The visualisation shows a fully connected artificial neural network classifying MNIST handwritten digits (digits shown are from the test set).
The net consists of an input layer, an output layer, and no hidden layers:
Each column in the visualisation corresponds to an output node, and each output node corresponds to a class (from 0 to 9). The largest value output node (i.e. the tallest bar on the bottom row) tells us which class is predicted. Green highlights the true class, and orange highlights an incorrect prediction.
How this neural net works
From the visualisation, we can see that:
The weights of the 0 column tend to make 0 digits larger (relative to the other columns), when multiplied and summed. I.e. 0s tend to look more white in the third row of the 0 column of the visualisation, and to have a larger bar in the fourth row.
Also, the weights of the 0 column tend to make a non-zero digit smaller (relative to the column of the non-zero digit), when multiplied and summed. I.e. non-zero digits tend to look more black in the third row of the 0 column of the visualisation, and to have a smaller bar in the fourth row.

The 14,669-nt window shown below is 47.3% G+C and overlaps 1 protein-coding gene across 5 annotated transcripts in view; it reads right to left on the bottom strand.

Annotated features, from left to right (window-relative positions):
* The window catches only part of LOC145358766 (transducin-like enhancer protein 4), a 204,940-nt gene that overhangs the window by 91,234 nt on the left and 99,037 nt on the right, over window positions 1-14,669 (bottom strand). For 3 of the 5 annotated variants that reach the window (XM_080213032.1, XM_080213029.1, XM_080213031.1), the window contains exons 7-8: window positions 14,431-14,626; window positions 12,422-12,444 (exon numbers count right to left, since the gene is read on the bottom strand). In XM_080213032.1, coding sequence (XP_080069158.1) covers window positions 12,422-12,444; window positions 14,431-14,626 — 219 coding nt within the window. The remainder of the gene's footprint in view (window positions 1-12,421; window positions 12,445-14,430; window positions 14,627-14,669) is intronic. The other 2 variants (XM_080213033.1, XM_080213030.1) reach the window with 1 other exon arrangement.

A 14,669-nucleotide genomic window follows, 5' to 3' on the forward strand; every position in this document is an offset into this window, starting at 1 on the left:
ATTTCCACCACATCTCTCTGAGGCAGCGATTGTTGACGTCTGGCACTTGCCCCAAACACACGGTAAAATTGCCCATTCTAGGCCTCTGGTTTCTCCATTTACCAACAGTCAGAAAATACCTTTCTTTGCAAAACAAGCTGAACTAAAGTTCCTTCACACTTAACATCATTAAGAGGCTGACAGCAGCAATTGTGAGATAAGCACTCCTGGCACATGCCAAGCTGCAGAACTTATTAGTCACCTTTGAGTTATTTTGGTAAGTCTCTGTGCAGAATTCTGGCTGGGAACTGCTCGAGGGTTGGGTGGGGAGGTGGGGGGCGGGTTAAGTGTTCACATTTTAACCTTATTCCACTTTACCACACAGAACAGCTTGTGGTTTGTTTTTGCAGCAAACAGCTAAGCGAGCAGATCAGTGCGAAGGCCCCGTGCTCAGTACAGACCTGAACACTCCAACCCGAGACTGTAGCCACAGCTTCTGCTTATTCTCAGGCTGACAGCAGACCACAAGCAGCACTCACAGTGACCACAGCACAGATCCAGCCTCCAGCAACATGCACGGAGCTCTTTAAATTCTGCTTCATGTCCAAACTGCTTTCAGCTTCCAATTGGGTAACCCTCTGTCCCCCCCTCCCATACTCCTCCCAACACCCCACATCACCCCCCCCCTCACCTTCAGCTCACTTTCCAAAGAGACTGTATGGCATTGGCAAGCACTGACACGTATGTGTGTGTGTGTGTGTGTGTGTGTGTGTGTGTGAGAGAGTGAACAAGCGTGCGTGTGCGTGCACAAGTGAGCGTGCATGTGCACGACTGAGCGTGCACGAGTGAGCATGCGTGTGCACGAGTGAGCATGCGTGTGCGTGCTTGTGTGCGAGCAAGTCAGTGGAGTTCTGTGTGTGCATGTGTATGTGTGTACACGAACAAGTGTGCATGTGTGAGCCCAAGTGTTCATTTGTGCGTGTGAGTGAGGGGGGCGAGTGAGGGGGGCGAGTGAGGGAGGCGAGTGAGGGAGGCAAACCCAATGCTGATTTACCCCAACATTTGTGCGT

And this applies to the other columns, and their respective digits.
Seeing digits in the weights
When we look at the weights corresponding to a particular digit, we see dark spots in the places where the digit tends to have low value pixels.
We also see light spots in the places where the digit tends to have high value pixels, and where other classes tend to have low value pixels.
The result, is that we can (kind of) see the digits, in the weights shown in the visualisation.